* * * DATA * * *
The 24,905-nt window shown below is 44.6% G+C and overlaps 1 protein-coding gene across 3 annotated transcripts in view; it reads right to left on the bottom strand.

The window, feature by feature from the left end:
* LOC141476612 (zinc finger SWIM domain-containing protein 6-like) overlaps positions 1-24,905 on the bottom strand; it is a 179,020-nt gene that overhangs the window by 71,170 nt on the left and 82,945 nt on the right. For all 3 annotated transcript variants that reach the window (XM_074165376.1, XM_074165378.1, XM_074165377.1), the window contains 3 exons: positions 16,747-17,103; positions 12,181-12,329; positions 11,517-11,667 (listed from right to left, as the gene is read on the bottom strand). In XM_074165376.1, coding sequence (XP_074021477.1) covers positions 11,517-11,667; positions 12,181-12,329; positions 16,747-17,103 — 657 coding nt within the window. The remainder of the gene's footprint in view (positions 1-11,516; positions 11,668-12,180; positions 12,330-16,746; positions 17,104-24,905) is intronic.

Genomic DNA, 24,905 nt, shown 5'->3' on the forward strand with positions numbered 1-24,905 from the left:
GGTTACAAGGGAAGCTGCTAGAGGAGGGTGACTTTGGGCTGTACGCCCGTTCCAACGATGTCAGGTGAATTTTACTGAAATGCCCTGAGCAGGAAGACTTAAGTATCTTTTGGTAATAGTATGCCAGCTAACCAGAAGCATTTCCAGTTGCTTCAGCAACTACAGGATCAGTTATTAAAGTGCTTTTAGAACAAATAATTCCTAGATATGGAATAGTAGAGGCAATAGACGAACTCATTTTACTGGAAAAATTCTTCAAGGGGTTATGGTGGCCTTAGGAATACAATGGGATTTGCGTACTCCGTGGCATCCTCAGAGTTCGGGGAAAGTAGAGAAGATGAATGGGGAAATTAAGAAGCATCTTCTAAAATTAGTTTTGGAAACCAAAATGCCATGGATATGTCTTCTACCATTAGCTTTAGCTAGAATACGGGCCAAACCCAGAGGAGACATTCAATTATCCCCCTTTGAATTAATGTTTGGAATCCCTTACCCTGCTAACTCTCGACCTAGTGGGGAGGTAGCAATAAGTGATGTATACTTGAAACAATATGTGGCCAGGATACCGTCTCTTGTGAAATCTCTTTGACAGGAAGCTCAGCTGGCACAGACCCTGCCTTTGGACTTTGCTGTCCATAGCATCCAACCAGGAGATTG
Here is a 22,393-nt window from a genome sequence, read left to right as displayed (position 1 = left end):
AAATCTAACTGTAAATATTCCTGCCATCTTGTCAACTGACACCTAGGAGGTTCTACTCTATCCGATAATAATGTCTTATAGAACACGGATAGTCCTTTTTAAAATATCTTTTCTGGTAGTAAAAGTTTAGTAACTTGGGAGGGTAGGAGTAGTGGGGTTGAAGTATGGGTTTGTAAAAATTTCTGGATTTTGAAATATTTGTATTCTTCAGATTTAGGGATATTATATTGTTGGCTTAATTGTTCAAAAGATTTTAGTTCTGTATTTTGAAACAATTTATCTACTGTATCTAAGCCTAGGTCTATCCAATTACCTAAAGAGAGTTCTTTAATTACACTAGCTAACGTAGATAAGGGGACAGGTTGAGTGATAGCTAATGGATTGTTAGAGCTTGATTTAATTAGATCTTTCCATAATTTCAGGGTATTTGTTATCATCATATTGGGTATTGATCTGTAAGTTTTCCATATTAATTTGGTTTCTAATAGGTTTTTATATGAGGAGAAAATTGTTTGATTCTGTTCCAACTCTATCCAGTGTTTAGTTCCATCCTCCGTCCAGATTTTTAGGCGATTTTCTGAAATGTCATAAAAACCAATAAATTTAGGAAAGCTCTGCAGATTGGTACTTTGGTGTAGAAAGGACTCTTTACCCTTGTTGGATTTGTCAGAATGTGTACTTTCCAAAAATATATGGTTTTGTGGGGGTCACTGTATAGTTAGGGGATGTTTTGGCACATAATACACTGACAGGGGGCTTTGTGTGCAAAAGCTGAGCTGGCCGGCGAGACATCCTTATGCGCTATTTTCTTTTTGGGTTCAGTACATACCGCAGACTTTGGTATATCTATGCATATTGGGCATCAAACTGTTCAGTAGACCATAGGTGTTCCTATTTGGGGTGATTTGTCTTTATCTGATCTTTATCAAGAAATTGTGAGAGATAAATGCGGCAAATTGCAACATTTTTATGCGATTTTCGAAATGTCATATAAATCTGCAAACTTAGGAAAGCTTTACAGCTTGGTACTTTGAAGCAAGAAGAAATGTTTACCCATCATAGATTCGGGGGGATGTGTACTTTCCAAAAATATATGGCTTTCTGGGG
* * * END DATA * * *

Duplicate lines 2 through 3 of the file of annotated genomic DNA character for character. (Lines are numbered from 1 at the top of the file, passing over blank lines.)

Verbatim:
The window, feature by feature from the left end:
* LOC141476612 (zinc finger SWIM domain-containing protein 6-like) overlaps positions 1-24,905 on the bottom strand; it is a 179,020-nt gene that overhangs the window by 71,170 nt on the left and 82,945 nt on the right. For all 3 annotated transcript variants that reach the window (XM_074165376.1, XM_074165378.1, XM_074165377.1), the window contains 3 exons: positions 16,747-17,103; positions 12,181-12,329; positions 11,517-11,667 (listed from right to left, as the gene is read on the bottom strand). In XM_074165376.1, coding sequence (XP_074021477.1) covers positions 11,517-11,667; positions 12,181-12,329; positions 16,747-17,103 — 657 coding nt within the window. The remainder of the gene's footprint in view (positions 1-11,516; positions 11,668-12,180; positions 12,330-16,746; positions 17,104-24,905) is intronic.